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2017/2018  KAN-CCDCO2006U  Leading and Managing Intercultural Projects

English Title
Leading and Managing Intercultural Projects

Course information

Language English
Course ECTS 7.5 ECTS
Type Mandatory
Level Full Degree Master
Duration One Quarter
Start time of the course First Quarter
Timetable Course schedule will be posted at calendar.cbs.dk
Study board
Study Board for BSc og MSc in Business, Language and Culture, MSc
Course coordinator
  • Charles Tackney - Department of Management, Society and Communication (MSC)
Main academic disciplines
  • Intercultural studies
  • Project and change management
  • Statistics and quantitative methods
Last updated on 05-01-2018

Relevant links

Learning objectives
To achieve the grade 12, students should meet the following learning objectives with no or only minor mistakes or errors:
  • Define the concept of a “project” and the essentials involved in the leadership practice of “project management” from the different perspectives developed in the literature over time, and explain the differences between those perspectives.
  • Specify the roles, task, and interests of project participants and stakeholders, and be able to assess aspects of team dynamics, power relations, and organizational strategy in relation to the task of leading and managing projects.
  • Define and compare the concepts of project risk, uncertainty, and complexity, and present the key conventional and alternative approaches to managing these factors in leadership and management of projects.
  • Evidence knowledge of financial and statistical literacy essentials in respect to Project management.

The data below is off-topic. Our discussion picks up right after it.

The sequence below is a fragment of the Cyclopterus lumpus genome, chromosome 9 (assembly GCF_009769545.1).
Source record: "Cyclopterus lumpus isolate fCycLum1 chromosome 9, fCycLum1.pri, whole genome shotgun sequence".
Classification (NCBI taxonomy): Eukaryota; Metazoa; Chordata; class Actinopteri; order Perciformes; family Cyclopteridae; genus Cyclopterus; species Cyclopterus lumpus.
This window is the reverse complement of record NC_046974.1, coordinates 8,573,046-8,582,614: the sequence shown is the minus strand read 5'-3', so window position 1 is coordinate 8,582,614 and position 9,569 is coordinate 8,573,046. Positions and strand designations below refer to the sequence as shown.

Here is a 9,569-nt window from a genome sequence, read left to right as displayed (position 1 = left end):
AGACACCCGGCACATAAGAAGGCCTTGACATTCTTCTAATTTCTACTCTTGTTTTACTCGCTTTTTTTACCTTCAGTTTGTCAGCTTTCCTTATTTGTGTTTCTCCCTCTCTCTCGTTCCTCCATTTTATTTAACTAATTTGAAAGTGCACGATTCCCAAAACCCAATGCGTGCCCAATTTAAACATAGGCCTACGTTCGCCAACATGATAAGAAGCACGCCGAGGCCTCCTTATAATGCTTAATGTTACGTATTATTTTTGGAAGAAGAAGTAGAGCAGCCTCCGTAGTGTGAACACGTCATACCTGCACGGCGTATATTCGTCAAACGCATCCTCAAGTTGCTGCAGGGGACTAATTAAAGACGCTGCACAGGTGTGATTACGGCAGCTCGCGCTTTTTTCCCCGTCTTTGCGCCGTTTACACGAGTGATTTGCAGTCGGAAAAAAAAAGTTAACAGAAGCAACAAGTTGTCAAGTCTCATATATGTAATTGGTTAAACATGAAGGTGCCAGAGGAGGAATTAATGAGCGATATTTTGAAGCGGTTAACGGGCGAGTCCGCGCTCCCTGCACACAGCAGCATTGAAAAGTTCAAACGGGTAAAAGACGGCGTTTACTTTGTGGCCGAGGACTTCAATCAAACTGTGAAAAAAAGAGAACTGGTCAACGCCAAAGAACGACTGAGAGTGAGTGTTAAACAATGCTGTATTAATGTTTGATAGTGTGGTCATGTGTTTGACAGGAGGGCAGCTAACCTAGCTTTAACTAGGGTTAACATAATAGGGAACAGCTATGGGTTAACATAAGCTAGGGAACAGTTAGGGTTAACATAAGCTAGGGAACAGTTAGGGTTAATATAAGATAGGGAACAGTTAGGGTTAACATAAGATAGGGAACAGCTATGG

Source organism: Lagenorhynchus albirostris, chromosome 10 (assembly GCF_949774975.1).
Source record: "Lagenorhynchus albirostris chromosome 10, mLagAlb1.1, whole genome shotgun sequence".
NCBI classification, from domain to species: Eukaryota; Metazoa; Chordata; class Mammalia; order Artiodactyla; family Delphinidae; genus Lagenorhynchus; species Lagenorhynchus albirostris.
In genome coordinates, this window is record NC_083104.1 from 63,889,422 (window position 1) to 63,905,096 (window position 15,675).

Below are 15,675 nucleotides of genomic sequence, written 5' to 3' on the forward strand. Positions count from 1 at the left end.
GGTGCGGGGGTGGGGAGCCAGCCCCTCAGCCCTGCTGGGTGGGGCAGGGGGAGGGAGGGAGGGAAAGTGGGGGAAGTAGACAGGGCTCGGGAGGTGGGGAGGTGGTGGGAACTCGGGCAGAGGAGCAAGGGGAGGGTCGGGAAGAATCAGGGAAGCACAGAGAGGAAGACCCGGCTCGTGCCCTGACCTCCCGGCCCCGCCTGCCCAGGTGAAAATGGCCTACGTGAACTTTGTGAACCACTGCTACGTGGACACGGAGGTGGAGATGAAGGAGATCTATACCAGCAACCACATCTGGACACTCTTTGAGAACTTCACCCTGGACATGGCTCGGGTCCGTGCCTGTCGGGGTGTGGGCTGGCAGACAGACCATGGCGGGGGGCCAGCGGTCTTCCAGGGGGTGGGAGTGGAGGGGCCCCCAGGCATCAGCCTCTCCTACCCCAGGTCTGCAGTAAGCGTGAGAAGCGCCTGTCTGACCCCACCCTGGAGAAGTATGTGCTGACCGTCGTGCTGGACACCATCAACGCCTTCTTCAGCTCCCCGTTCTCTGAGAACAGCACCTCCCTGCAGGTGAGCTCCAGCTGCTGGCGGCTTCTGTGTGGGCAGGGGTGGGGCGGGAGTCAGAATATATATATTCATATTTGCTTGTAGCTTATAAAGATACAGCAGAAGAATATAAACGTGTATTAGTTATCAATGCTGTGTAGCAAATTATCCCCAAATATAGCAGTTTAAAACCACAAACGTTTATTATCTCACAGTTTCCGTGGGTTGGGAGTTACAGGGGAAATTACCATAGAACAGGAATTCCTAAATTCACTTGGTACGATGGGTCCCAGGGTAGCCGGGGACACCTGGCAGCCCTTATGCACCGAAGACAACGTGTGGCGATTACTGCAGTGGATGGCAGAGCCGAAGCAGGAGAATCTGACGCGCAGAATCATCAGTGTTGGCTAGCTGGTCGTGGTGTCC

• Analyze and explain how intercultural project leadership and management functions within the larger context of complex organizations, with particular attention given to the variance characterized by national or regional employment ecology models and how this variance can influence project leadership and management outcomes.
Course prerequisites
Bachelor degree. Knowledge of corporate strategy, management theory, and organizational behavior is an advantage, but not a precondition for participation. The course is offered as required component in of the first year Diversity and Change Management (DCM) concentration in Intercultural Management. It is open to students in other CBS graduate programs, including international students participating in exchange programs.
Leading and Managing Intercultural Projects:
Exam ECTS 7,5
Examination form Home assignment - written product
Individual or group exam Individual exam
Size of written product Max. 10 pages
Assignment type Project
Duration Written product to be submitted on specified date and time.
Grading scale 7-step scale
Examiner(s) One internal examiner
Exam period Autumn
Make-up exam/re-exam
Same examination form as the ordinary exam
Course content and structure